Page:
• YOUR COMMENTS:
    (1) There is no such thing as a “german shepherd”. My breed’s real name translates as German Shepherd Dog – 3 words in the special noun, so 3 capital initials required, giving GSD for short.
    (2) “pretty big” makes her defective, unless you exaggerated. The International Standard of the GSD REQUIRES that GSD bitches be in the height range 54-61cm = 21¼-24″ (measured to whichever part of the pooch’s top-line is vertically above the elbow when the pooch is standing normally on a hard flat surface such as concrete) and in the weight range 22-32 kg = 49-71 lbs.
    (3) “beautiful by the way” – but (a) “Beauty is in the of the beholder”, and (b) the founder of this breed wrote “Let any beauty in my breed be the beauty of perfection of function.” For genuine breeders of GSDs, BOTH mating partners must have all of these certificates:
    http://pets.groups.yahoo.com/group/The_GSD_Source/links/Defining_a_GSD_001261993982/
    In Germany, GSD litters can’t be registered unless both parents have ·1· SV Registration, ·2· the BH, and then either HGH or SchH, ·3· acceptable hip-scores, and ·4· acceptable elbow-scores. And yet those litters get only the lowly “white papers”. Litters that get the desirable “red papers” have parents with EVERYTHING that’s on that list, like this lad:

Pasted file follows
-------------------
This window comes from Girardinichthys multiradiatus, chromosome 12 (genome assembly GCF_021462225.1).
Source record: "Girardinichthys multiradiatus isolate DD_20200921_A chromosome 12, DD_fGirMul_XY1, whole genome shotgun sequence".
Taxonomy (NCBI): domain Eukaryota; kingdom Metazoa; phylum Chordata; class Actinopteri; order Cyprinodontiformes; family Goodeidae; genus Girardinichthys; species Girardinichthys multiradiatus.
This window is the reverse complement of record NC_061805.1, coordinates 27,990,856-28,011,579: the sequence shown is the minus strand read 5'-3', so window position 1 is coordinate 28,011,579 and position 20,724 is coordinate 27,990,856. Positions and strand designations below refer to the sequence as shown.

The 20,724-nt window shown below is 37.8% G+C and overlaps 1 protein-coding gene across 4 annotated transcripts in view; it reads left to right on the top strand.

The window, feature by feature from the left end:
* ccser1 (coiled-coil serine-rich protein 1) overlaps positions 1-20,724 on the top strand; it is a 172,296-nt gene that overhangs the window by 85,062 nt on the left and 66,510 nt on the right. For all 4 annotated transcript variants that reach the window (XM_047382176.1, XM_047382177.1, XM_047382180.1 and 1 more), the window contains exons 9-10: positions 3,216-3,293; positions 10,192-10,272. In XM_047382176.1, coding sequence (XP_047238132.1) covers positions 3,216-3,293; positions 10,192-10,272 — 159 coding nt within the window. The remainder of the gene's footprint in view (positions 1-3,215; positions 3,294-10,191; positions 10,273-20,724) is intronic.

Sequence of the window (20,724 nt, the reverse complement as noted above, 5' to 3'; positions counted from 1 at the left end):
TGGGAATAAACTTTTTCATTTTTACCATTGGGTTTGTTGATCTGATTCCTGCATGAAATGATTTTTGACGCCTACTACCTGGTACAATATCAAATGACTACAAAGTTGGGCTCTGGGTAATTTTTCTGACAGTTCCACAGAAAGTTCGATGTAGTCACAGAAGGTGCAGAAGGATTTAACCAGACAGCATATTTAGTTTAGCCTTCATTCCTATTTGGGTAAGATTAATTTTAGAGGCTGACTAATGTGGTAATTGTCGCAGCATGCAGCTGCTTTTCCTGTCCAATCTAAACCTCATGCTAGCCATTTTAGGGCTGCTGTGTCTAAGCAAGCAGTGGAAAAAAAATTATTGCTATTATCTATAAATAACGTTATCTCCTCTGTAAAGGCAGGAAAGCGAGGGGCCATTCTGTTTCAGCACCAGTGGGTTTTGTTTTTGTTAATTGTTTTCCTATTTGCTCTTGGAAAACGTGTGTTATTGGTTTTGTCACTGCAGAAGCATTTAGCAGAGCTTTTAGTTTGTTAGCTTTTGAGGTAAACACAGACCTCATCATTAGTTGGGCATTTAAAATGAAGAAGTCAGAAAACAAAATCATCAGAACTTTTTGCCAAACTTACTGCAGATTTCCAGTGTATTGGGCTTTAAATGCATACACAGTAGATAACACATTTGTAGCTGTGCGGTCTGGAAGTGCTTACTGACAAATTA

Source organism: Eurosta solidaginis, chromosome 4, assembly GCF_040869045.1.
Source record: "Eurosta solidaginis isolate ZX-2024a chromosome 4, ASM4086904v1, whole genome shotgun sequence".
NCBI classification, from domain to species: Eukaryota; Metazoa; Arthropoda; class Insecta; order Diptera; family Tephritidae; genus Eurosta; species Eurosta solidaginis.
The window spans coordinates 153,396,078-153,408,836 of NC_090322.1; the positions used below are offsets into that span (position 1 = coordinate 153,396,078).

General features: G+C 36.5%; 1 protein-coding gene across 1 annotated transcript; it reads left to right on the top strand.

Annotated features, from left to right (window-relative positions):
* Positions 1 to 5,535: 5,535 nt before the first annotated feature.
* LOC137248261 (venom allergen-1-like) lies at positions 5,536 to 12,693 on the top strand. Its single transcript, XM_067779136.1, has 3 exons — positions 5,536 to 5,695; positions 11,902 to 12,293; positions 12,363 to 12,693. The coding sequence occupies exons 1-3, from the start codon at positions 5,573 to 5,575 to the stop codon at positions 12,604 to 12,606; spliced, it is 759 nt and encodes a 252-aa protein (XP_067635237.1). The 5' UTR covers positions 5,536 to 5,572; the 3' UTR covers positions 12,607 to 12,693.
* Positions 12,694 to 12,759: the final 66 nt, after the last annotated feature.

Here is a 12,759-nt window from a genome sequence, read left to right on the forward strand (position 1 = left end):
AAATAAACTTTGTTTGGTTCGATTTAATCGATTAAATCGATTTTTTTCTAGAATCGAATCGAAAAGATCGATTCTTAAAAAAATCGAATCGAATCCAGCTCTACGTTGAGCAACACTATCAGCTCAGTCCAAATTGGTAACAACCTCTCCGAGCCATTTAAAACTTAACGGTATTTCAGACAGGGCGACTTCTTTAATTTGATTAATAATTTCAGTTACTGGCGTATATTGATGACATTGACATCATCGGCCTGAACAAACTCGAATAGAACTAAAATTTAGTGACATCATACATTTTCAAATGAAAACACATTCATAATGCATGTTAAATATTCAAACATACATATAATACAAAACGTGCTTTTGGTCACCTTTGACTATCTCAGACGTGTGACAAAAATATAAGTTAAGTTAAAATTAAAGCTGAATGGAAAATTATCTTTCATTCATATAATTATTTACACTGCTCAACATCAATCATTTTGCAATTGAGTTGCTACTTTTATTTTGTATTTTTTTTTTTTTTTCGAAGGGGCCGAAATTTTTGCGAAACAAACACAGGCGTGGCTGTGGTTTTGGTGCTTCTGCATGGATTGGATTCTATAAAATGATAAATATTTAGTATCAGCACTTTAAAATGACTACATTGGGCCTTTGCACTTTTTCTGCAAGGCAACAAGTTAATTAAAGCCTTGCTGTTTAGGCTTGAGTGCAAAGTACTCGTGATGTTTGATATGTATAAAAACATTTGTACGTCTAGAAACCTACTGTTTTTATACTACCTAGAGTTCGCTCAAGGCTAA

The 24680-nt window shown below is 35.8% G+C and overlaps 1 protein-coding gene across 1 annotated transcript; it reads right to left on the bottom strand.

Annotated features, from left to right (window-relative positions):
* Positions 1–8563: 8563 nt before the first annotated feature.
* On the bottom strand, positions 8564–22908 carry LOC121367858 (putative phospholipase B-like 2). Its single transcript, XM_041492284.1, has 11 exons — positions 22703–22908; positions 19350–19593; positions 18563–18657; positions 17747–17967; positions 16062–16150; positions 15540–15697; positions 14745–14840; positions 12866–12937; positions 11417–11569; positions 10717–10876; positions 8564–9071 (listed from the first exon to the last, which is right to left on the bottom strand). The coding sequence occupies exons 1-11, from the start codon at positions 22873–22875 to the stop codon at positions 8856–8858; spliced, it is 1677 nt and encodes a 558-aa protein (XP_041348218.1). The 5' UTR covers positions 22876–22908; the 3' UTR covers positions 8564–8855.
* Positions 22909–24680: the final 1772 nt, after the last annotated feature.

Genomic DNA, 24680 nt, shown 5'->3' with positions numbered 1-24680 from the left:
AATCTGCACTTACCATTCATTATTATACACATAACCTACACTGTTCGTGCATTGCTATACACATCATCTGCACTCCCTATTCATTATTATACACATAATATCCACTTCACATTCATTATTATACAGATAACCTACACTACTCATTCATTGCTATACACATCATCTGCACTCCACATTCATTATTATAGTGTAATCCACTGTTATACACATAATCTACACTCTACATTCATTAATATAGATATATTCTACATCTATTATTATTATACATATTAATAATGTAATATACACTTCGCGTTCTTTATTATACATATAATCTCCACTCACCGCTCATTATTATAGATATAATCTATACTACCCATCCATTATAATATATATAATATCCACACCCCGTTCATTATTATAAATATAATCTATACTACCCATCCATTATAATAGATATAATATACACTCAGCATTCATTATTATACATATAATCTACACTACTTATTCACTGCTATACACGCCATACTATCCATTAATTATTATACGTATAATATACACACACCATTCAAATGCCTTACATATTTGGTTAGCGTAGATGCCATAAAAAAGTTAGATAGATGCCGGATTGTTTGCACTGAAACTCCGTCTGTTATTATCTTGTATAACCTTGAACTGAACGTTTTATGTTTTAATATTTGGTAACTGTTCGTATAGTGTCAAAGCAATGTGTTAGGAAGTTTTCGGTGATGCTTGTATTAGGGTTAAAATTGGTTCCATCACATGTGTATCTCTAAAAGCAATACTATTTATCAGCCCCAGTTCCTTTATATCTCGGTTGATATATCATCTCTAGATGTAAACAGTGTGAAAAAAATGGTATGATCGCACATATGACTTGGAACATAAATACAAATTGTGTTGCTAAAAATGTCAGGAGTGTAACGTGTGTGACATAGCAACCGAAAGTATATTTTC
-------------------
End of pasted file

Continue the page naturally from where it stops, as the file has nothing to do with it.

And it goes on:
http://www.pedigreedatabase.com/dog.html?id=433761
    How do your pet and the stud you mated her to match up?
    ·

  2. Best thing to do is get her an xray or an ultra sound my germen sheperd is pregant and im not sure about the xray and devolpemnt of the pups dont feel around your self you could cause harm to the sacs read up on it and be prepared for anything and everything its a scary time belive me but hopefully you will get a bueatiful litter

    ON a side note dont belive any of these morons who try and make you feel bad about breeding most of them have no experience and i dont see them running out and adotping puppies and dogs from shelters if you have no expereince you should not have an opinion if your not donating to a animal charity or adopting or fostering animals you dont have an opinion these people are coming here for advice an education not comdenation there are allot of unwanted pregnacys in teenagers but were not send messges to there parents telling them there not fit to be parents and there children should be spayed give adive if you have give expereiences if you have it but dont judge because non of you are angels get a grip and get a life because if your only pleasure is to rip into people who have seriuos problems then your sick

  3. GET IT SPAYED

  4. Cookie OTCH Mickey UDX says:

    That varies from litter to litter and from dog to dog. The only way to have any idea of how many your particular female is carrying is to get an xray the last week of pregnancy so you know how many puppies to expect. Even at that, I’ve been occasionally surprised by an extra one hiding somewhere……lol.

  5. Average litter for a dog is 6pups however they can be as large as 15.

    If your dog is not of champion/working bloodline, nor holds a champion/working title then she should not be bred.

  6. Dodo 1234 says:

    Ask your vet

  7. How many ova were fertilized? Oh, you don’t know. That’s why your veterinarian should shoot a radiograph and you’ll both count fetal skeletons.

  8. Please call your vet and arrange to have a gravid spay done.

  9. Helen Rempel says:

    If she’s in the last week of her pregnancy, take her to the vet’s for an X-ray. He’ll be able to tell you how many to expect.

    No other way to know. She might have 5, she might have 15.